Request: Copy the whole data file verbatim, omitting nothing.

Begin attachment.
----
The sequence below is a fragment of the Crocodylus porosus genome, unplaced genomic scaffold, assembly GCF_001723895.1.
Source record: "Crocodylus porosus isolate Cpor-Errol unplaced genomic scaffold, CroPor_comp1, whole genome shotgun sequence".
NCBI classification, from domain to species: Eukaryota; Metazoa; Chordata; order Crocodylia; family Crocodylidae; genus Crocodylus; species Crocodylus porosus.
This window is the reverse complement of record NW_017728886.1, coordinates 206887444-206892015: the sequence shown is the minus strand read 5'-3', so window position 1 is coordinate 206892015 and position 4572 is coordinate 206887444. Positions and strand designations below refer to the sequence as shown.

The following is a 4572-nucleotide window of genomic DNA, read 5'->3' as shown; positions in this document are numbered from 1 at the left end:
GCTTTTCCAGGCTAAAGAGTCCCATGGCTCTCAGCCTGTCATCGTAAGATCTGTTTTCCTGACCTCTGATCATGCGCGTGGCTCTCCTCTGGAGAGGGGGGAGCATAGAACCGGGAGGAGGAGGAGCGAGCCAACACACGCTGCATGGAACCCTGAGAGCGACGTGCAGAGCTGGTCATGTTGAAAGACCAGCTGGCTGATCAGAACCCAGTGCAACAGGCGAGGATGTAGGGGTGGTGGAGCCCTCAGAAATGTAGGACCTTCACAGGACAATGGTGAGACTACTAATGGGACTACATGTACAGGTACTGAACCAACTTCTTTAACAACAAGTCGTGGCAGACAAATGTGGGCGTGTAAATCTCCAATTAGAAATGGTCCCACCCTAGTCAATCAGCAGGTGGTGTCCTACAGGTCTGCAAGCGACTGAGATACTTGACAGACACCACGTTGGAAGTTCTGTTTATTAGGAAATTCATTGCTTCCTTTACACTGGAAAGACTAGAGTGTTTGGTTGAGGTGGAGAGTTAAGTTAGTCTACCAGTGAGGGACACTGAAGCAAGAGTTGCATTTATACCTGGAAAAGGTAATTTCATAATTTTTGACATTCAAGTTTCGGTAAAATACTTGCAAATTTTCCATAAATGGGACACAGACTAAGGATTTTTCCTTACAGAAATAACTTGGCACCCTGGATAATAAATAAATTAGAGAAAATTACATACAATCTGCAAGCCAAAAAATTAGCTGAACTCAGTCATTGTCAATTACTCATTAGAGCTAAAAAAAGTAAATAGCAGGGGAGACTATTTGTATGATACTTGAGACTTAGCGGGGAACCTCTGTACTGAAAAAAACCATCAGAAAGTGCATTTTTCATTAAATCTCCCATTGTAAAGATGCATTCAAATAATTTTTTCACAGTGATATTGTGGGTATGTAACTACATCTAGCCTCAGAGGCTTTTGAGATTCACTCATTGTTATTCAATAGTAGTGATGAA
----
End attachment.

The sequence below is a fragment of the Crocodylus porosus genome, unplaced genomic scaffold, assembly GCF_001723895.1.
Source record: "Crocodylus porosus isolate Cpor-Errol unplaced genomic scaffold, CroPor_comp1, whole genome shotgun sequence".
NCBI classification, from domain to species: Eukaryota; Metazoa; Chordata; order Crocodylia; family Crocodylidae; genus Crocodylus; species Crocodylus porosus.
This window is the reverse complement of record NW_017728886.1, coordinates 206887444-206892015: the sequence shown is the minus strand read 5'-3', so window position 1 is coordinate 206892015 and position 4572 is coordinate 206887444. Positions and strand designations below refer to the sequence as shown.

The following is a 4572-nucleotide window of genomic DNA, read 5'->3' as shown; positions in this document are numbered from 1 at the left end:
GCTTTTCCAGGCTAAAGAGTCCCATGGCTCTCAGCCTGTCATCGTAAGATCTGTTTTCCTGACCTCTGATCATGCGCGTGGCTCTCCTCTGGAGAGGGGGGAGCATAGAACCGGGAGGAGGAGGAGCGAGCCAACACACGCTGCATGGAACCCTGAGAGCGACGTGCAGAGCTGGTCATGTTGAAAGACCAGCTGGCTGATCAGAACCCAGTGCAACAGGCGAGGATGTAGGGGTGGTGGAGCCCTCAGAAATGTAGGACCTTCACAGGACAATGGTGAGACTACTAATGGGACTACATGTACAGGTACTGAACCAACTTCTTTAACAACAAGTCGTGGCAGACAAATGTGGGCGTGTAAATCTCCAATTAGAAATGGTCCCACCCTAGTCAATCAGCAGGTGGTGTCCTACAGGTCTGCAAGCGACTGAGATACTTGACAGACACCACGTTGGAAGTTCTGTTTATTAGGAAATTCATTGCTTCCTTTACACTGGAAAGACTAGAGTGTTTGGTTGAGGTGGAGAGTTAAGTTAGTCTACCAGTGAGGGACACTGAAGCAAGAGTTGCATTTATACCTGGAAAAGGTAATTTCATAATTTTTGACATTCAAGTTTCGGTAAAATACTTGCAAATTTTCCATAAATGGGACACAGACTAAGGATTTTTCCTTACAGAAATAACTTGGCACCCTGGATAATAAATAAATTAGAGAAAATTACATACAATCTGCAAGCCAAAAAATTAGCTGAACTCAGTCATTGTCAATTACTCATTAGAGCTAAAAAAAGTAAATAGCAGGGGAGACTATTTGTATGATACTTGAGACTTAGCGGGGAACCTCTGTACTGAAAAAAACCATCAGAAAGTGCATTTTTCATTAAATCTCCCATTGTAAAGATGCATTCAAATAATTTTTTCACAGTGATATTGTGGGTATGTAACTACATCTAGCCTCAGAGGCTTTTGAGATTCACTCATTGTTATTCAATAGTAGTGATGAA